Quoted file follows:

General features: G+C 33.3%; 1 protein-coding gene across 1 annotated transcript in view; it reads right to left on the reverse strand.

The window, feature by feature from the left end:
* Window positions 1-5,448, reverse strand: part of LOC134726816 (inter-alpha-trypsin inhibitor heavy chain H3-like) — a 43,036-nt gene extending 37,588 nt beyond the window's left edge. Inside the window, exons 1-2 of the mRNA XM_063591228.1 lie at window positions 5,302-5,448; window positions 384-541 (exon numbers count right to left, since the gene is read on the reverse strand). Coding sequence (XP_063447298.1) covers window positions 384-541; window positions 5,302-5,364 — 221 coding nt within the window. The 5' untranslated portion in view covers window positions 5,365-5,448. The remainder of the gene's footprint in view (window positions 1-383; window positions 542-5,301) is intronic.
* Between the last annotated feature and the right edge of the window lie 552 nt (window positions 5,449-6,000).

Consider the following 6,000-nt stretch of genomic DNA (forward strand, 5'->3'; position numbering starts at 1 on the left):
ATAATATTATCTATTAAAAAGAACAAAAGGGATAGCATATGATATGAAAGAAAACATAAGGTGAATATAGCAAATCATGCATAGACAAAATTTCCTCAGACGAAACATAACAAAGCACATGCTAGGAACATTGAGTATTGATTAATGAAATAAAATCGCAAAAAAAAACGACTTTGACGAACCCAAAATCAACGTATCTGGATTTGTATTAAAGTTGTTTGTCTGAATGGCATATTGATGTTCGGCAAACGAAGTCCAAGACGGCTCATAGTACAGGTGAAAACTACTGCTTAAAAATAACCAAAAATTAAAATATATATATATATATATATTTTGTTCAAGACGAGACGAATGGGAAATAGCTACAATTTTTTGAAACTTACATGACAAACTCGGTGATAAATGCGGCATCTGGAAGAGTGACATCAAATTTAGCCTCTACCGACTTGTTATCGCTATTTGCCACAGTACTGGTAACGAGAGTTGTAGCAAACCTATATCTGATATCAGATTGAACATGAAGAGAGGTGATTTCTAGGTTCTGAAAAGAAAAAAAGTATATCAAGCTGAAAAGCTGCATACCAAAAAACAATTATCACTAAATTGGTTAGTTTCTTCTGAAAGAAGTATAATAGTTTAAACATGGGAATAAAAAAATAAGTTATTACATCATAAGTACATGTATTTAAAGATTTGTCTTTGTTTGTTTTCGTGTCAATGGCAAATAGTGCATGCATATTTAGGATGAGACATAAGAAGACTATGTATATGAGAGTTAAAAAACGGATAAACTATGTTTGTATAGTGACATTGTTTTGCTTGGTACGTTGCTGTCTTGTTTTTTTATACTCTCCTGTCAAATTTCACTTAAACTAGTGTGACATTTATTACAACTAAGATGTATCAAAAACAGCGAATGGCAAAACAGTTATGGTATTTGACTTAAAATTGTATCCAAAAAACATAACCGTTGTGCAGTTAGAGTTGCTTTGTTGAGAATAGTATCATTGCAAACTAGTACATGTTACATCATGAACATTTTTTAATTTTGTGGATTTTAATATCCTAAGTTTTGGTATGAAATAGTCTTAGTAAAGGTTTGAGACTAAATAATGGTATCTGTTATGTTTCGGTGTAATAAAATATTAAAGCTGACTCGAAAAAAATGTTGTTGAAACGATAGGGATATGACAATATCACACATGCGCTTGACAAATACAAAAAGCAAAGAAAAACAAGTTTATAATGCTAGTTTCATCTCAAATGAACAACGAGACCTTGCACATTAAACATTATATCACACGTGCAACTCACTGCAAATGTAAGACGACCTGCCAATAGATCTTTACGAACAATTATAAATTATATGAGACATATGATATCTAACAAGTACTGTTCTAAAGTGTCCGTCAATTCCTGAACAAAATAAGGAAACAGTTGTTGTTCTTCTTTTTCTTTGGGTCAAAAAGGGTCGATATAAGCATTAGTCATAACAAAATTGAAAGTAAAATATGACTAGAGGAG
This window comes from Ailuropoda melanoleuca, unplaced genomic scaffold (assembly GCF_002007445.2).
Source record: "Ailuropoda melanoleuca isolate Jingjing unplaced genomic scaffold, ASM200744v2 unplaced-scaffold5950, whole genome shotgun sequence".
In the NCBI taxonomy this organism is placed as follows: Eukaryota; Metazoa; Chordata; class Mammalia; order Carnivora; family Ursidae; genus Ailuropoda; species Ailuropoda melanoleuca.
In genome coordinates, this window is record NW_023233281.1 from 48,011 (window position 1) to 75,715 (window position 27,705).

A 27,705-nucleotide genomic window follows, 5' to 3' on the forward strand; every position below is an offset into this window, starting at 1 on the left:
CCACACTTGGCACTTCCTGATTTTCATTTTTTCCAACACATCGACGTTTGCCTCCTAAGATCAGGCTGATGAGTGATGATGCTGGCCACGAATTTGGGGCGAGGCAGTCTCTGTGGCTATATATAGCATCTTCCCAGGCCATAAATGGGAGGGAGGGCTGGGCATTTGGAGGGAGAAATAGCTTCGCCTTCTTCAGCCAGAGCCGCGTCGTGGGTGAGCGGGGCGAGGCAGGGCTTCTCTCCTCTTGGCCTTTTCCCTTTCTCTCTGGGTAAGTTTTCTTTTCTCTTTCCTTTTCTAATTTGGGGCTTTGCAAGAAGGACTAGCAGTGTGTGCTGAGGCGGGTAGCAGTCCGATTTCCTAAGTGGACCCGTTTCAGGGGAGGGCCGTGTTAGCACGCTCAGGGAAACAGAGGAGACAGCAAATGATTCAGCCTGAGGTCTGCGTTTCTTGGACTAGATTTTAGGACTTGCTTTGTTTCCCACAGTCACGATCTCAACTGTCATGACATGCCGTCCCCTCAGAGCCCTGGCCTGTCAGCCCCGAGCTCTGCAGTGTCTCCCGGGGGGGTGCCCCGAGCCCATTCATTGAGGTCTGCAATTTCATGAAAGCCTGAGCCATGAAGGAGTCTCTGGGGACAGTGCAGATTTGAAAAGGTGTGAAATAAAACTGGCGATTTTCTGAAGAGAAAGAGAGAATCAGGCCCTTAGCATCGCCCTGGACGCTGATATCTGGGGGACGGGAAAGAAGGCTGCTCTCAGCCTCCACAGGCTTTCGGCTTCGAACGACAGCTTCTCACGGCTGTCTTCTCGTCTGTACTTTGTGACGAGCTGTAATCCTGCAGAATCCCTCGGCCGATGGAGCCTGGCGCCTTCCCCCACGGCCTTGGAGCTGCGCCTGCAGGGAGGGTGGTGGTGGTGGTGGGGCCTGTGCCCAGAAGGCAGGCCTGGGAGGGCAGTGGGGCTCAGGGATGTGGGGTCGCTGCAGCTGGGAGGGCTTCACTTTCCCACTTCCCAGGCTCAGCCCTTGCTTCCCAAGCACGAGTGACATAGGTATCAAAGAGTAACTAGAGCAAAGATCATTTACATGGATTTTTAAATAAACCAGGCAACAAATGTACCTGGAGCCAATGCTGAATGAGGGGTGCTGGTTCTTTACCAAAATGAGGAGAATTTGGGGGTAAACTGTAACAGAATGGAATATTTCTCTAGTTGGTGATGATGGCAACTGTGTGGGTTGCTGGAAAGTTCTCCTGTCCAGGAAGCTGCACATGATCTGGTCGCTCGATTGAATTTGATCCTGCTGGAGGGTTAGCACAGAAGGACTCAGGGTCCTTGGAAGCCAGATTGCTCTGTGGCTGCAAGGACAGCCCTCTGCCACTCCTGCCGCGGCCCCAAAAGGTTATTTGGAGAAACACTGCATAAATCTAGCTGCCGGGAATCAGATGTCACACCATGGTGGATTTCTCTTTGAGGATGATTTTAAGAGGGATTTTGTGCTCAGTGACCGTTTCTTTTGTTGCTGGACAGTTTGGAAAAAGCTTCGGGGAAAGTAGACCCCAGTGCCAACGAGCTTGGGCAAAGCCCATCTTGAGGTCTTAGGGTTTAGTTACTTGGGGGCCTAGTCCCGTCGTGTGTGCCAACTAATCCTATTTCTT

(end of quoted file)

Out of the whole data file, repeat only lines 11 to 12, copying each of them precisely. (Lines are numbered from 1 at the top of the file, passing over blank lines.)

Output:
A 27,705-nucleotide genomic window follows, 5' to 3' on the forward strand; every position below is an offset into this window, starting at 1 on the left:
CCACACTTGGCACTTCCTGATTTTCATTTTTTCCAACACATCGACGTTTGCCTCCTAAGATCAGGCTGATGAGTGATGATGCTGGCCACGAATTTGGGGCGAGGCAGTCTCTGTGGCTATATATAGCATCTTCCCAGGCCATAAATGGGAGGGAGGGCTGGGCATTTGGAGGGAGAAATAGCTTCGCCTTCTTCAGCCAGAGCCGCGTCGTGGGTGAGCGGGGCGAGGCAGGGCTTCTCTCCTCTTGGCCTTTTCCCTTTCTCTCTGGGTAAGTTTTCTTTTCTCTTTCCTTTTCTAATTTGGGGCTTTGCAAGAAGGACTAGCAGTGTGTGCTGAGGCGGGTAGCAGTCCGATTTCCTAAGTGGACCCGTTTCAGGGGAGGGCCGTGTTAGCACGCTCAGGGAAACAGAGGAGACAGCAAATGATTCAGCCTGAGGTCTGCGTTTCTTGGACTAGATTTTAGGACTTGCTTTGTTTCCCACAGTCACGATCTCAACTGTCATGACATGCCGTCCCCTCAGAGCCCTGGCCTGTCAGCCCCGAGCTCTGCAGTGTCTCCCGGGGGGGTGCCCCGAGCCCATTCATTGAGGTCTGCAATTTCATGAAAGCCTGAGCCATGAAGGAGTCTCTGGGGACAGTGCAGATTTGAAAAGGTGTGAAATAAAACTGGCGATTTTCTGAAGAGAAAGAGAGAATCAGGCCCTTAGCATCGCCCTGGACGCTGATATCTGGGGGACGGGAAAGAAGGCTGCTCTCAGCCTCCACAGGCTTTCGGCTTCGAACGACAGCTTCTCACGGCTGTCTTCTCGTCTGTACTTTGTGACGAGCTGTAATCCTGCAGAATCCCTCGGCCGATGGAGCCTGGCGCCTTCCCCCACGGCCTTGGAGCTGCGCCTGCAGGGAGGGTGGTGGTGGTGGTGGGGCCTGTGCCCAGAAGGCAGGCCTGGGAGGGCAGTGGGGCTCAGGGATGTGGGGTCGCTGCAGCTGGGAGGGCTTCACTTTCCCACTTCCCAGGCTCAGCCCTTGCTTCCCAAGCACGAGTGACATAGGTATCAAAGAGTAACTAGAGCAAAGATCATTTACATGGATTTTTAAATAAACCAGGCAACAAATGTACCTGGAGCCAATGCTGAATGAGGGGTGCTGGTTCTTTACCAAAATGAGGAGAATTTGGGGGTAAACTGTAACAGAATGGAATATTTCTCTAGTTGGTGATGATGGCAACTGTGTGGGTTGCTGGAAAGTTCTCCTGTCCAGGAAGCTGCACATGATCTGGTCGCTCGATTGAATTTGATCCTGCTGGAGGGTTAGCACAGAAGGACTCAGGGTCCTTGGAAGCCAGATTGCTCTGTGGCTGCAAGGACAGCCCTCTGCCACTCCTGCCGCGGCCCCAAAAGGTTATTTGGAGAAACACTGCATAAATCTAGCTGCCGGGAATCAGATGTCACACCATGGTGGATTTCTCTTTGAGGATGATTTTAAGAGGGATTTTGTGCTCAGTGACCGTTTCTTTTGTTGCTGGACAGTTTGGAAAAAGCTTCGGGGAAAGTAGACCCCAGTGCCAACGAGCTTGGGCAAAGCCCATCTTGAGGTCTTAGGGTTTAGTTACTTGGGGGCCTAGTCCCGTCGTGTGTGCCAACTAATCCTATTTCTT